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Program 1011

1. photographer and entomologist Tom Myers
2. Pleasant Retreat
3. Mullins Log Cabin Country Getaway
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Fayette County

For more information:
• Tom Myers, All-Rite Pest Control, 223 Big Run Road, Lexington, KY 40503, (859) 276-4455

Producer: Valerie Trimble
Videographer: Matt Grimm
Editor: Jim Piston

Going Buggy

Photographer Tom Myers

As a trained entomologist and the owner of a pest control company, Tom Myers of Lexington uses his extensive knowledge of insects to get rid of them where they’re not wanted. But as a nature photographer, he seeks out their home bases all over the world to take exquisite pictures that have appeared in numerous books, calendars, and magazines.

Lately Myers has also been expanding into bigger subjects, including birds, wolves, bears, moose, and the wildlife of Africa. During our visit, he talks about a photography trip to penguin territory in Antarctica.

Garrard County

For more information:
• Pleasant Retreat, 656 Stanford St., Lancaster, KY 40444, (859) 792-2500

Producer: Joy Flynn
Videographer: Matt Grimm
Audio: Gary Mosley
Editor: Dan Taulbee

A Very Pleasant Place

Pleasant Retreat

Next on our itinerary is a visit to a historic house in Lancaster. When William Owsley began building it in the early years of the 19th century, he was a young, up-and-coming lawyer. During the time he and his family lived in the home they called Pleasant Retreat, he was elected to two terms in the Kentucky House of Representatives; named to the state Court of Appeals, where he served for 15 years; and sent back to the House and then to the Senate. He and his wife, Elizabeth, also raised six children. And the house, a three-story brick structure in the Federal style, grew with the family and with its patriarch’s political ambitions.

Owsley moved his family to Frankfort around 1834, when Gov. James T. Morehead named him secretary of state. Soon Owsley himself was being talked about as a possible gubernatorial candidate. In 1843, he even had a new county named for him.

Nominated for governor by the Whigs in 1844, Owsley won a close election against a hero of the War of 1812. But the former occupant of Pleasant Retreat found life in the governor’s mansion not nearly as pleasant. Though he became known as a champion of public education (the one cause for which the fiscally conservative Owsley seemed willing to spend money), he drew controversy for the way he handled the selection and provisioning of volunteer companies for the Mexican War; for pardoning Delia Webster, who had been convicted of aiding and abetting runaway slaves; and for a bitter and very public dispute with his own secretary of state over political patronage. Leaving the governor’s office in 1848, he said, caused him “no emotions of regret.”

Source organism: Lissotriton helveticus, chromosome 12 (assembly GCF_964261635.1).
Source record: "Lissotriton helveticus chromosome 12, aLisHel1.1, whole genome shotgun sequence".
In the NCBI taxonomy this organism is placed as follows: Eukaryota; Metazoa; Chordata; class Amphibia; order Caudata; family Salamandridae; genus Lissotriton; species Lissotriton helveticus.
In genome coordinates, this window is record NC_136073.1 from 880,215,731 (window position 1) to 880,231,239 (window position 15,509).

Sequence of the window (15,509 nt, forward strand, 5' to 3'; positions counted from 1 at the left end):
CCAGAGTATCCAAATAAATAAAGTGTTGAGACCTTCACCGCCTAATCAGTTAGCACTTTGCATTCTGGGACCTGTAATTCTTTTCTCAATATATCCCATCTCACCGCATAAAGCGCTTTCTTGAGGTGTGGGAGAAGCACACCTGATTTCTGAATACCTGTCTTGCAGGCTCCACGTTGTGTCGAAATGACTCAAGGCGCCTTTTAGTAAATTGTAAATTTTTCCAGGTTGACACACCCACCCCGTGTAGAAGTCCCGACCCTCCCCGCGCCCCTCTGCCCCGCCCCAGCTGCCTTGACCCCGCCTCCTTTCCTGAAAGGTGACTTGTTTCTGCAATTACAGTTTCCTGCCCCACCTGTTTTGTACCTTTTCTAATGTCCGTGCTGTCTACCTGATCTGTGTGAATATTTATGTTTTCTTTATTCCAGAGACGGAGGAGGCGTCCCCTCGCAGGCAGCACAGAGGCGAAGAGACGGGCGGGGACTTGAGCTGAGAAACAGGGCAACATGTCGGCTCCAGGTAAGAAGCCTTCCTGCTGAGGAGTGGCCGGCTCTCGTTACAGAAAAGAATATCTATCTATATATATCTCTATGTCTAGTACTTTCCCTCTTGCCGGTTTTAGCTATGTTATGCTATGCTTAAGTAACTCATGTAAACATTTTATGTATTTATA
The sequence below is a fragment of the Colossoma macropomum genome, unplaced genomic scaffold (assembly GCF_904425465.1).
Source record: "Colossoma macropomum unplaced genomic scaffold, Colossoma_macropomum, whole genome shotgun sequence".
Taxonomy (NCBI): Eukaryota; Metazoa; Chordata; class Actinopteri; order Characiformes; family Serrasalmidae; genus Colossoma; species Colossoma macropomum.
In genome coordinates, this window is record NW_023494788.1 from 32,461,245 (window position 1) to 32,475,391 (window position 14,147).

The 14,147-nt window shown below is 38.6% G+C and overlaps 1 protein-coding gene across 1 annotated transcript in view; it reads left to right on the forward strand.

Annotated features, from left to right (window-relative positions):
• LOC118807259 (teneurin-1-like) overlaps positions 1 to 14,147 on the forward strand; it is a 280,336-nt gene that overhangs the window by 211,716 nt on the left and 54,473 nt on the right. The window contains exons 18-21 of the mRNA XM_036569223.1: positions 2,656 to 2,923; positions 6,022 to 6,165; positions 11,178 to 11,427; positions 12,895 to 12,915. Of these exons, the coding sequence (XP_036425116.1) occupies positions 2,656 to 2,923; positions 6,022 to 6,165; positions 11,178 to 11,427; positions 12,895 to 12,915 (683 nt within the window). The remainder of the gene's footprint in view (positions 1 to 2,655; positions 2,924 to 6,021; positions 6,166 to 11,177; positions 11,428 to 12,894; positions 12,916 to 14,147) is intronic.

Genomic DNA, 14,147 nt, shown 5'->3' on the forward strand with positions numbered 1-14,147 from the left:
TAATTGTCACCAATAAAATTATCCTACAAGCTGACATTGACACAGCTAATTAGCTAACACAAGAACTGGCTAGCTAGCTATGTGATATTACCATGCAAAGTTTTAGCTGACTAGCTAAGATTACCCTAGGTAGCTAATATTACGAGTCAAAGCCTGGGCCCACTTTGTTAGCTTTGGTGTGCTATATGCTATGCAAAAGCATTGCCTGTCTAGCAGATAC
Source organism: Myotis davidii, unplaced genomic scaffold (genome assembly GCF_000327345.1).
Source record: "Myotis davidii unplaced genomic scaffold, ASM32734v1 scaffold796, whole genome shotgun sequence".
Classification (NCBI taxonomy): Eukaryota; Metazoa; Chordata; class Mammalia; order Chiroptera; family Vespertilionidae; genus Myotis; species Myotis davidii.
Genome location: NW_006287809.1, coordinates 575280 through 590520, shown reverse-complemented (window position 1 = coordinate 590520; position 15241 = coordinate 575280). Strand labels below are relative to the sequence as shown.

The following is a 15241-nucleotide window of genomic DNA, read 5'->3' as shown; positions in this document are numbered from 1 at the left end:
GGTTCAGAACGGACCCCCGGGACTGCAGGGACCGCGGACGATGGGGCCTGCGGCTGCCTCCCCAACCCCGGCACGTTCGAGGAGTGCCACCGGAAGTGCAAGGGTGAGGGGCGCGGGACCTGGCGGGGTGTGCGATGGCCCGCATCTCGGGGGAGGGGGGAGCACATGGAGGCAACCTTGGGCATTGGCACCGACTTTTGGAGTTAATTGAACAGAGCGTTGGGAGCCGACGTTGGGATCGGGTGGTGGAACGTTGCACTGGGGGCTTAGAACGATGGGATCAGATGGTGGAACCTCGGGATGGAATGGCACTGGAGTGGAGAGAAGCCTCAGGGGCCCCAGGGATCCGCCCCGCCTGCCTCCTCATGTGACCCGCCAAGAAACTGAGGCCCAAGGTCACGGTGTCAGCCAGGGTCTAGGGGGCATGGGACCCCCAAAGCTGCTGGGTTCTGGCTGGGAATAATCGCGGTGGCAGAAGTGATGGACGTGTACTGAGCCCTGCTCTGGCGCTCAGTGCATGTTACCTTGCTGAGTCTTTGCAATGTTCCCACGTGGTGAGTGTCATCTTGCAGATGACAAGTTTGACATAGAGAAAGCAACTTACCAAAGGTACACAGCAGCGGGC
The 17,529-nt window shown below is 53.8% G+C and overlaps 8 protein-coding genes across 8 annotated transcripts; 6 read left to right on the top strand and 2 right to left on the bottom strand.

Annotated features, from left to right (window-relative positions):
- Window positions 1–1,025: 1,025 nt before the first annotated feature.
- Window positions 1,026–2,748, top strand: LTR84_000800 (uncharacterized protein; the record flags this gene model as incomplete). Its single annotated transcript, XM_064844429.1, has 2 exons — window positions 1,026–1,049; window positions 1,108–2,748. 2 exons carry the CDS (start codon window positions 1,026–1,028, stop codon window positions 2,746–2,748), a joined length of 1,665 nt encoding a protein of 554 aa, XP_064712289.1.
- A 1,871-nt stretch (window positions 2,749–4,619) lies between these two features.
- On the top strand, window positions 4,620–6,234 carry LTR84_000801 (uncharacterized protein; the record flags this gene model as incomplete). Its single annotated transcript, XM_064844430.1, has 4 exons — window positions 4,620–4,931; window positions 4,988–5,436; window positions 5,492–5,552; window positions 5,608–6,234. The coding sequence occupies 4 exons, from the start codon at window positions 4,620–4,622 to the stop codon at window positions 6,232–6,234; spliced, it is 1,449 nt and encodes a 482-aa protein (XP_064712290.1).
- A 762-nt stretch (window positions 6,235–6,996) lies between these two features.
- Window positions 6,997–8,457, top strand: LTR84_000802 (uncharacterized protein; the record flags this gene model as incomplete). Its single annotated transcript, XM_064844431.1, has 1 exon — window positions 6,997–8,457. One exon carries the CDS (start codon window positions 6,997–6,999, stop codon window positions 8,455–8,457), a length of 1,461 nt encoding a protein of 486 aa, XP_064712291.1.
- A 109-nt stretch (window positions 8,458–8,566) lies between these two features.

Gov. Owsley spent his retirement in Boyle County, where he died in 1862. Meanwhile, succeeding owners of Pleasant Retreat expanded it still further. Today it is open to the public for tours, and visitors can see portraits of the Owsley family as well as two other governors from Garrard County. Another outstanding feature is the dining-room wallpaper. Hand-painted in France, it depicts a large-scale stag hunt.

Grant County

For more information:
Mullins Log Cabin Country Getaway, (859) 824-4306

Producer: Valerie Trimble
Videographer: Matt Grimm
Audio: Gary Mosley
Editor: Jim Piston

Away from It All

Mullins Log Cabin Country Getaway

Another former 19th-century domicile is last on our list for this program. This one is considerably more humble, though. In fact, owner Judy Mullins first became aware of it through a notice that it was about to be demolished. But Judy, who’s always been a fan and student of the arts and crafts of the pioneer era, thought that this Grant County log cabin might be just the right setting to pursue that interest.

So she rescued the cabin, at first as her own little retreat. Friends helped her deconstruct it, move all the logs and chimney stones about a mile to Judy’s property, and then rebuild it on the original design. Now it’s the Mullins Log Cabin Country Getaway, where Judy teaches classes on native flowers and herbs and such pioneer skills as weaving and chair-caning. The cabin—still without running water or electricity—also hosts “pioneer weddings” and is available for overnight guests seeking a frontier experience.

SEASON 10 PROGRAMS: 1001100210031004100510061007
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